CHARLOTTETOWN, PE – “Dividing Prince Edward Island into two Employment Insurance zones is a false division of our province and does not do enough to address harmful EI changes brought in by the federal Conservative government in 2012,” said the PEI Coalition for Fair EI.
The coalition, which includes labour and social justice groups, held a news conference today to respond to yesterday’s announcement by Egmont MP Gail Shea that PEI will be divided into two employment zones, rural and urban, for administrative purposes.
“When we held public forums across Prince Edward Island last year, in both rural and urban communities, the message was clear: These EI changes have had a significant negative impact,” said coalition spokesperson Lori MacKay of CUPE PEI. “We are very pleased that this change will improve the circumstances for some rural Islanders, but we want to see improvements to EI benefits that will improve the lives and incomes of all Islanders across the board.”
“Our message from the very beginning has been that these changes to the EI system are bad for Islanders, and we need to scrap the changes,” said Carl Pursey from the PEI Federation of Labour “Tinkering with administrative zones doesn’t fix what’s wrong with the changes.”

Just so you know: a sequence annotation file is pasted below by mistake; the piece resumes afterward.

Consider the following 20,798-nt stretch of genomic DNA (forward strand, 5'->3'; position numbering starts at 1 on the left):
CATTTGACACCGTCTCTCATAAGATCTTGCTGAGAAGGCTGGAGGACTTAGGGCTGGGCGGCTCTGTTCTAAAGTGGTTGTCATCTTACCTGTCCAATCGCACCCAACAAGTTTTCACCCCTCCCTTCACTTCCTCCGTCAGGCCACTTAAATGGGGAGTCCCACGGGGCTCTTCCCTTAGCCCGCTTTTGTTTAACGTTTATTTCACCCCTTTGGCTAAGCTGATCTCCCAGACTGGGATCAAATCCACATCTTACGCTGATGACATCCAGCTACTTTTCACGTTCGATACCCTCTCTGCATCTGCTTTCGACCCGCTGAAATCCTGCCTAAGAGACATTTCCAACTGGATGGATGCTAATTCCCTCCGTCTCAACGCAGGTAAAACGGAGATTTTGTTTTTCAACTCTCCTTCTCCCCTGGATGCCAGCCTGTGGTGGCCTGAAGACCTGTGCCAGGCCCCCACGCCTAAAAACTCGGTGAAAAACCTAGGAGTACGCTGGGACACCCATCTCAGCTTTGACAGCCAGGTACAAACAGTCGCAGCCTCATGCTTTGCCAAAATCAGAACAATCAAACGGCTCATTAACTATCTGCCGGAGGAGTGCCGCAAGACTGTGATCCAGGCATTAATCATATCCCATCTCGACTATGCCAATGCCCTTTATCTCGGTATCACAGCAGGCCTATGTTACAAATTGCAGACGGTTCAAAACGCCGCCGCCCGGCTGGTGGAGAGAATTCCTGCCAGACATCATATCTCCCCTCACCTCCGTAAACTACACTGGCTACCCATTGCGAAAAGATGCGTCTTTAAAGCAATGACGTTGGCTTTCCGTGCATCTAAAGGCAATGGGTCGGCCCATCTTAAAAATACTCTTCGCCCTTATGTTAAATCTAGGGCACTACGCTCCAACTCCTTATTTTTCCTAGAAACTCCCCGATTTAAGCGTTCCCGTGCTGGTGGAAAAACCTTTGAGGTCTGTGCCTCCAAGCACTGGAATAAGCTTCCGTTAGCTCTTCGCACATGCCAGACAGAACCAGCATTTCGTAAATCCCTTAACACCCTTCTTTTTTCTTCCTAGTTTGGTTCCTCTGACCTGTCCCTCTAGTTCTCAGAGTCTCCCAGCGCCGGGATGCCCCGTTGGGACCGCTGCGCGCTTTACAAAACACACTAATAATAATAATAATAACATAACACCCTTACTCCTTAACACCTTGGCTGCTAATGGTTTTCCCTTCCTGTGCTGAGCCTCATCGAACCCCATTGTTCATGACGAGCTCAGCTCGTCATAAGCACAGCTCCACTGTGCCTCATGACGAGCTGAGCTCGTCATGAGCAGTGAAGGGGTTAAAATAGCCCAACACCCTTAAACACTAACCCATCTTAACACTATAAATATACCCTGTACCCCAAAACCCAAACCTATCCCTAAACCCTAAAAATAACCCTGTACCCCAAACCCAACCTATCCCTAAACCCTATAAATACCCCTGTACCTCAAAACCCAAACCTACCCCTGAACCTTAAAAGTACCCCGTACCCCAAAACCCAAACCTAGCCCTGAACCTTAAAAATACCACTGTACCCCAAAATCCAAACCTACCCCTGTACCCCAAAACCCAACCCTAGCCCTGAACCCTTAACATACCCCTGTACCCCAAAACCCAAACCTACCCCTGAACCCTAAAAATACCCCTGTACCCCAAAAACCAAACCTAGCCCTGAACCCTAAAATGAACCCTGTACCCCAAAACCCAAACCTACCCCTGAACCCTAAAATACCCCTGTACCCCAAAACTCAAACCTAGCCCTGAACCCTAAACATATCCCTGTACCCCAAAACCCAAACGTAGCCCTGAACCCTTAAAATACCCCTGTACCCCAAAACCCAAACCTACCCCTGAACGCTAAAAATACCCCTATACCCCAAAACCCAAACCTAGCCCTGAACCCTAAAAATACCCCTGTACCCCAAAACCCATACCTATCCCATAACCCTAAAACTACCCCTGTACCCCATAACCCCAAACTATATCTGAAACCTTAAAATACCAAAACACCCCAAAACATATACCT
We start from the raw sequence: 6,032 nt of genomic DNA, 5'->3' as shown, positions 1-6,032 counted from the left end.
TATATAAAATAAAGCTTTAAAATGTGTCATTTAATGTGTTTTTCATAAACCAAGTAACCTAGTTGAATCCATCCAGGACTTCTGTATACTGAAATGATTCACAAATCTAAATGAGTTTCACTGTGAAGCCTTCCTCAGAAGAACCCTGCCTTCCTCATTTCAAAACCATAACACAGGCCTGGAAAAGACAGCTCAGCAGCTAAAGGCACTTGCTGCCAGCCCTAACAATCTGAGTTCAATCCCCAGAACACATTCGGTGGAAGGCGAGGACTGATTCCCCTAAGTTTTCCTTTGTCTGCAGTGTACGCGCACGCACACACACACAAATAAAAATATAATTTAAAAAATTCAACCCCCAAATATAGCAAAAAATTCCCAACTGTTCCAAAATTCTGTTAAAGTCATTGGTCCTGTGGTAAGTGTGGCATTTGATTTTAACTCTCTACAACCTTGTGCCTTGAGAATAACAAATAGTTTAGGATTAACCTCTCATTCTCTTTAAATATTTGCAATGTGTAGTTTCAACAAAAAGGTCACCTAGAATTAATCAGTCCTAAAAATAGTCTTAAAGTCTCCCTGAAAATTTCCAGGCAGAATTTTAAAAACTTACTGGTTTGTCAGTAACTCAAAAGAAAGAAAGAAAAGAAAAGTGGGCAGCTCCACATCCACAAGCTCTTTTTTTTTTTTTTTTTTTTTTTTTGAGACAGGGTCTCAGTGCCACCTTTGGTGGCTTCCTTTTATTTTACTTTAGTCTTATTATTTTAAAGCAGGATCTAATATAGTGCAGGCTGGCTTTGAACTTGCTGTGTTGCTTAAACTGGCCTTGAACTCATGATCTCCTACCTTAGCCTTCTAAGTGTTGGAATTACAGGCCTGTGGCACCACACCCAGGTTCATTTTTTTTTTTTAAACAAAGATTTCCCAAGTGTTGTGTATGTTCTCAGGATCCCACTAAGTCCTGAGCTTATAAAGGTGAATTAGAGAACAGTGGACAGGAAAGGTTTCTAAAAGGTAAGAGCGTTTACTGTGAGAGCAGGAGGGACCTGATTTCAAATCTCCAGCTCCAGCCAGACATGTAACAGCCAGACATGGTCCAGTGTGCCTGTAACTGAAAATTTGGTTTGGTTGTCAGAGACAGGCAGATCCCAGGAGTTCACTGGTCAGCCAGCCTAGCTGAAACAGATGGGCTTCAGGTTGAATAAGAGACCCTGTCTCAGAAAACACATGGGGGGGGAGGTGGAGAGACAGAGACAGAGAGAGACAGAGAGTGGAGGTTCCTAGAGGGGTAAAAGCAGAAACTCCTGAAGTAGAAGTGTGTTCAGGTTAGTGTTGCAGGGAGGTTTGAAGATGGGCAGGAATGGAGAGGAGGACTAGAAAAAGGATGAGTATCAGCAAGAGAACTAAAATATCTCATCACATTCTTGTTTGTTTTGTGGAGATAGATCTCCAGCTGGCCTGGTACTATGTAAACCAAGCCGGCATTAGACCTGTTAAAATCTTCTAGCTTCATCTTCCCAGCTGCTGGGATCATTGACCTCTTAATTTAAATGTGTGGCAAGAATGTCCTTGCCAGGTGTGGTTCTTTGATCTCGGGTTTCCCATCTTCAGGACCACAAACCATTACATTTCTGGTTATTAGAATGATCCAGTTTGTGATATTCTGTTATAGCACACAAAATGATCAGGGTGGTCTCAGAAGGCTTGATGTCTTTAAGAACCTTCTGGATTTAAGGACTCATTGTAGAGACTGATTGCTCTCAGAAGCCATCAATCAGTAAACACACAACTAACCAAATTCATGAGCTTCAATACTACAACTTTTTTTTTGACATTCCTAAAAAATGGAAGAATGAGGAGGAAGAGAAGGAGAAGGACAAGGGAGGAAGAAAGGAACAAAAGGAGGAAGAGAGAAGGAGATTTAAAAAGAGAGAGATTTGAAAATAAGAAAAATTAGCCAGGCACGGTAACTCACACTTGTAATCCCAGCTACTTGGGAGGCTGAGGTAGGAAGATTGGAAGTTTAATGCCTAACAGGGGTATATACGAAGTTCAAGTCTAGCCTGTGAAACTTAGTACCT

Coalition member Jane Ledwell from the PEI Advisory Council on the Status of Women said the changes are harming Islanders in both rural and urban communities. “The most positive point from Minister Shea’s announcement yesterday was that she recognized and acknowledged what we have been saying all along: that the EI changes introduced in 2012 are harming communities, industries, families, and individuals,” said Ledwell. “We disagree that these negative effects are limited to rural PEI, or only some parts of rural PEI. A fix that only applies to rural PEI is not enough.”
Ann Wheatley of the Cooper Institute and Working Group for a Livable Income added: “Shea’s announcement yesterday actually demonstrates that the Government of Canada has no will to implement a full-scale plan to address the detrimental effects of the 2012 EI changes and create a system that is accessible and fair for everyone. Far from clarifying or streamlining the EI system for current and future users, these changes continue to engender fear and confusion.”
“There’s a strong case for zones for EI administration, but not in Prince Edward Island. Our province is small and people’s patterns of work cross back and forth across these arbitrary boundaries proposed by the federal government,” concluded MacKay. “People in PEI are looking for the same jobs regardless of what side of a boundary line they live on.”